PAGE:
Development has always been defined as the process where an economy’s per capita income progressively grows for duration of time. However many experts have come to differentiate between growth and development terming the former definition as best to growth of the economy. Economic growth is seen as having a macroeconomic orientation. Economic development is on the other hand seen to have a microeconomic nature that derives its basic principles on handling the national challenges, especially poverty, from political science and sociology (Bardhan 64). A state naturally resonates between the political and economic states. In essence therefore economic growth refers to actual output per person in the economy whereas economic development refers to more output that is diverse in nature. Economic development is therefore a combination of principles of economic growth and improved attributes of social variables. Economic development is seen in the light of particular changes that can be realized in the required supplies and demands for a nation’s economy (Connolly 51). The variations in the demand are however seen as the effects of development rather than being an initiating factor. The expansion in the numbers of a nation’s population is natural and is controlled by the norms of the society but all other supply factors are explicitly controlled by the people. The effort deployed by the people to implement the factors of supply is dependent on the benefits that these people expect from their efforts. Economic development can therefore be linked to the policies that the state puts in place to protect the right to own property. This principle is best exercised in a democratic environment (Korpi 46).
The political and economic systems can be seen as the basis of sovereignty in any society. This means that the two systems must always be in harmony with each other for society to achieve its goals. This harmonious coexistence between the two systems is brought about when the principles of democracy are taken as the pivotal driving force to economic development.
The linkages among Power, Democracy and Development
For the social systems for any nation to function effectively the attributes established by nature must work in perfect harmony with the people’s morality and ethics. Selfishness though seen by some as a vice is one of the primary attributes that motivates human beings to develop a culture of creativity. The effort by citizens to work towards self-development can therefore be seen to be induced by the levels of freedom that they enjoy. Freedom is therefore the most significant pillar for any society, and any society that promotes freedom ends up being conducive and desirable for habitation and development (Bardhan 53).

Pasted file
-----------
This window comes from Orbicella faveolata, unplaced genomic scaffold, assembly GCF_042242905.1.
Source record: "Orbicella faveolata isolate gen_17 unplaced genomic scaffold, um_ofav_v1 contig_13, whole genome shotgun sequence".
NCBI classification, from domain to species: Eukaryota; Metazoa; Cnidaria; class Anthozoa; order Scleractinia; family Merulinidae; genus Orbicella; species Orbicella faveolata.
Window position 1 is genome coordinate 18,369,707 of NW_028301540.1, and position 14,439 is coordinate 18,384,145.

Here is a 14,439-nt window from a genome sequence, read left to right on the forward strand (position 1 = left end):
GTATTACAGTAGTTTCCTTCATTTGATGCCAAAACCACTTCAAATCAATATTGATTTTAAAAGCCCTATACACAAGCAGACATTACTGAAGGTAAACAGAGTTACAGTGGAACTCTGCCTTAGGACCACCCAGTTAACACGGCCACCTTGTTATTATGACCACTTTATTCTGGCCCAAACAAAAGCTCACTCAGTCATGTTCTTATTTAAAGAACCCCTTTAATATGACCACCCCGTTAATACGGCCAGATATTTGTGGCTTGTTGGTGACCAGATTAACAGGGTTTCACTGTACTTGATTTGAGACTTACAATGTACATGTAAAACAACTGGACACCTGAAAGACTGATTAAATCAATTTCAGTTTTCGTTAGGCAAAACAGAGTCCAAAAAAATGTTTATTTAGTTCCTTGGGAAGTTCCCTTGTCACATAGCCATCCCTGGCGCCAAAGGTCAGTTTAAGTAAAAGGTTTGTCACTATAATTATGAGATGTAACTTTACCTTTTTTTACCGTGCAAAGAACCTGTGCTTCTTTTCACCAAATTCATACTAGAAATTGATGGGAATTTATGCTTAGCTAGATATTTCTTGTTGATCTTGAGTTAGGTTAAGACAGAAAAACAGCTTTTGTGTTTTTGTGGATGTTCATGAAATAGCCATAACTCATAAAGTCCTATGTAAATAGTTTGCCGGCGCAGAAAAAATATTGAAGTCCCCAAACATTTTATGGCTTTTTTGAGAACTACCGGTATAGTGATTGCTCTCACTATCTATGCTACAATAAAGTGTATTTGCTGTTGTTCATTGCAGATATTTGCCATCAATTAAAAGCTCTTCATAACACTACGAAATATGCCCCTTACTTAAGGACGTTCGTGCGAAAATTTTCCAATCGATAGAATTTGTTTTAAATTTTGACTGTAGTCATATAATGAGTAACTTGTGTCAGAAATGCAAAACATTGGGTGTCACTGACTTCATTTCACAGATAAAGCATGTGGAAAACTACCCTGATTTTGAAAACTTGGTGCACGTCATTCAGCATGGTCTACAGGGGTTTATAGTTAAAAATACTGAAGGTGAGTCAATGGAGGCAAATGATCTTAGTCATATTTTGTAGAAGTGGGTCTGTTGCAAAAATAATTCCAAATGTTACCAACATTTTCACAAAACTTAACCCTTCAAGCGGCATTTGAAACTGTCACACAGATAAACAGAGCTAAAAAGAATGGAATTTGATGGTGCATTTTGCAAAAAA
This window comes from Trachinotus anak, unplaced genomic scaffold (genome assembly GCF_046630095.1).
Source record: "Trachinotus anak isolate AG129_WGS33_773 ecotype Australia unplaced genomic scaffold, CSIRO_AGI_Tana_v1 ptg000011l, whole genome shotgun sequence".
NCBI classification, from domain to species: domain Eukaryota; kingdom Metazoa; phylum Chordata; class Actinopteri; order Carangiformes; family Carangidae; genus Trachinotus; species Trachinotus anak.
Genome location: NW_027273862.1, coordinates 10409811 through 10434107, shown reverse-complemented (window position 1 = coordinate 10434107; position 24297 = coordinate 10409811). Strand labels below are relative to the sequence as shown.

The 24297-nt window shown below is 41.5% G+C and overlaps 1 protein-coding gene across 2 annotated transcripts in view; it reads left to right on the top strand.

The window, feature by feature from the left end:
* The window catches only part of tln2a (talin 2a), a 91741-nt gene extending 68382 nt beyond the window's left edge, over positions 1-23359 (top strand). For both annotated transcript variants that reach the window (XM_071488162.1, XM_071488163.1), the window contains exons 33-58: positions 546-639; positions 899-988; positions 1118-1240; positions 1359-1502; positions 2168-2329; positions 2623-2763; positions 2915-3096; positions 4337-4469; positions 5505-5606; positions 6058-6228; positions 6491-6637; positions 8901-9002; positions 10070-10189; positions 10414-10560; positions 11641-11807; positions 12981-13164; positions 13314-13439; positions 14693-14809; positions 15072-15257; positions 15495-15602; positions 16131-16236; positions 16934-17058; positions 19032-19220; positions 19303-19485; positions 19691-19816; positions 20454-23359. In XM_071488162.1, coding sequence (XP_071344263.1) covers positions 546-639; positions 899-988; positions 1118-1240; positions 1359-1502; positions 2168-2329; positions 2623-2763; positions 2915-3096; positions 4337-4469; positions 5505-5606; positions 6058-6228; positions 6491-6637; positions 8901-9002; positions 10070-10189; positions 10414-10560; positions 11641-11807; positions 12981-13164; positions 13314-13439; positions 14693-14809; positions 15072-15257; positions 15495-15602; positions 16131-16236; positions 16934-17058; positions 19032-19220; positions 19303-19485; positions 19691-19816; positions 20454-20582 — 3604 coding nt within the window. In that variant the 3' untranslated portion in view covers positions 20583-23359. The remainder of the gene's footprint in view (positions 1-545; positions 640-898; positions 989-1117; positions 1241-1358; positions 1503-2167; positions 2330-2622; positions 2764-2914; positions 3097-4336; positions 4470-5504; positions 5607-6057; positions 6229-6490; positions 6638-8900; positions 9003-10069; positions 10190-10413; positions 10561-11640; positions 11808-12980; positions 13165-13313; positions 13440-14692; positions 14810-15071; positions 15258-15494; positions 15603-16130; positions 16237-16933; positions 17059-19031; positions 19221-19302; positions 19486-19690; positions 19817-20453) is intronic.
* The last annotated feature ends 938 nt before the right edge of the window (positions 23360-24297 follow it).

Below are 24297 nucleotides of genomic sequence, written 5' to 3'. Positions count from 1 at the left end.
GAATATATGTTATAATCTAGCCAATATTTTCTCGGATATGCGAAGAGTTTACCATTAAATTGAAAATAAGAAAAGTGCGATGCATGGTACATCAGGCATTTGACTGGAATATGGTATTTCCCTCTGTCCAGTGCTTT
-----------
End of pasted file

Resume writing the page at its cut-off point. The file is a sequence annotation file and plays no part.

Democracy is the political structure of political governance that promotes freedom as the most important social attribute. For this reason democracy as a style of governance is in full harmony with the development agenda of society. The long period in which democracy has been exercised in the western countries is proof of the effect that power exercised in a democratic environment can have on the development agenda of society. This discovery, therefore, removes the persistent doubt of the existence of a stable relationship between development and democracy. Democracy is a result of government elected through the voice of the majority. The leadership elected in a democracy is given the power to protect the property of the citizens and execute policies that would motivate the people to freely engage in the development agenda.
To deny people their freedom is to denounce one the right to humanity, for it is the very reason that a man leaves to promote (Bardhan 75). Democracy, power and development are the most fundamental elements on which a society is built. When people have the freedom they can delegate power to be governed to a group of people in turns. When the leadership is a choice of the majority then, there is the natural motivation for people to work hard and retain their freedom for they have confidence with the leadership in place to protect their rights and property. This hard work is a significant recipe for development in society. Development on the other hand comes with economic freedom that completes harmony in the peaceful coexistence of societies.
The continued contest of the meaning and relationship of power, democracy, and development is a concept that people need to build consensus on. However due to selfish interest developed by some systems of governance in search of political, social, and economic power the issue has remained contentious for a long time. True power is instituted by people and a leader can only enjoy his powers if it is initiated within the morals and ethics acceptable by the society and supported by the majority of the followers.
Bardhan, Pranab. “Symposium on Democracy and Development”, Journal of Economic Perspectives, 7(3): 45-99, (1993)
Connolly, William. “Introduction and “Essentially Contested Concepts in Politics,” in Terms of Political Discourse. (in kit)
Korpi, Walter. “The Power Resources Model,” in C. Pierson and F. Castles, The Welfare State Reader, (in kit)
Marx, Karl ‘Preface to A Critique of Political Economy’ in D. McLellan (ed.) Karl Mark: Selected Writings. Oxford: Oxford University Press, (1977).
Russell, Bertrand. “The Forms of Power,” in Steven Lukes, ed., Power. New York: NYU Press, (1986).